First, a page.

|Rushden Feast 50 years ago. Those were the days! Young people brought up in the hard-baked, casual atmosphere of these sophisticated times may find it difficult to picture Rushden housewives preparing for the Feast days or weeks in advance – going over the whole house in readiness for the reception of guests, hanging clean curtains and making new clothes. These preparations were wonderful indeed, for the Feast was a real holiday and the cause of commotion for miles around. People thought nothing of walking in from villages several miles distant. Many came by trap or brake, and a multitude swarmed the road from Irchester Station, the ladies, more often than not, tripping with skirts uplifted from the heavy mud. You could hardly move in High-street on Feast Sunday. It was the day of all the year for the parading of new feminine finery – and finery it was, in a positive riot of colour and design. There were none of your two-pieces and half-length print frocks, but really dressy and elaborate creations all frilled, and beribboned, with wonderful waists, bunches of this and that, flowers, fruit, capes, epaulettes and goodness knows what more. Drunk or sober, one had to be out and about. It was a great day for the few churches, a great day for the pubs, and a great day at the family table, where the fare displayed represented a great deal of trouble and forethought, seeing that the Yorkshire pudding, the cakes and the pastries had all to be cooked at the baker’s, few houses having anything better than a tiny side-oven against the fireplace in the living room. I can’t tell you exactly when the pleasure fair moved from site to site – the Pightles, the Green, and the North End – but I’ll swear it was a real to-do in 1893, merrier, noisier and smellier than anything the youngsters of the last 25 years have seen.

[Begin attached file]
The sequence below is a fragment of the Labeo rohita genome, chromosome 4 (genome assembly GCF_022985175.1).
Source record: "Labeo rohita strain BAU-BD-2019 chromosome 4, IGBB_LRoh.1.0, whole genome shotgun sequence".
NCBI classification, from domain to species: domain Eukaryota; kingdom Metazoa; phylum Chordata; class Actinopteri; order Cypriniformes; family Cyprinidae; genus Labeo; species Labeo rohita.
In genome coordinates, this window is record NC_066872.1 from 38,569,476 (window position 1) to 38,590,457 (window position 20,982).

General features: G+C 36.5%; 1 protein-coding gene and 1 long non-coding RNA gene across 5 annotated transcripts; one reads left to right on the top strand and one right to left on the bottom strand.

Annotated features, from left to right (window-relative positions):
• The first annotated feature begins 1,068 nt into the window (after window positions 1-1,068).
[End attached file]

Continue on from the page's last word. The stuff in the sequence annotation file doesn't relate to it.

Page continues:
Feast or no Feast, the Green was always an important place in those times, especially on Saturday evenings. I can remember the “stalls on the Green” in later years, but it seems that the real old-time Saturday evenings were even more exciting. Stewed pears, served by one of the famous and portly Rushden characters of those days, were a very popular line. Dished up on saucers, with spoons provided, they looked and smelled delicious. A man from Irchester sold a slice of bread and a sausage for a copper or so – a real sausage, you understand – and another tradesman dispensed roast potatoes fresh from a travelling oven. All this took place, on the autumn and winter evenings, beneath the wavering glare of naphtha lamps, in the waning daylight against the rich background of trees through which peeped the stone cottages across Skinner’s Hill. There was a little Methodist place to the right of the Green, on the site of one of the shops now lining Church Parade, and everything else was more or less rustic and mellow. I don’t think the Sanitary Inspector or Medical Officer would advocate a return to those days, however picturesque they may have been, but many of the older Rushdenites are very happy to return to them in fancy. The Feast of 1943 will be three-parts imagination, and I should say that young men and women in many lands will think more dearly of it than will the folks at home. Perhaps they will be thinking that when they get back to the old town they will do something towards recapturing the holiday spirit which has been so coldly shouldered out in recent times.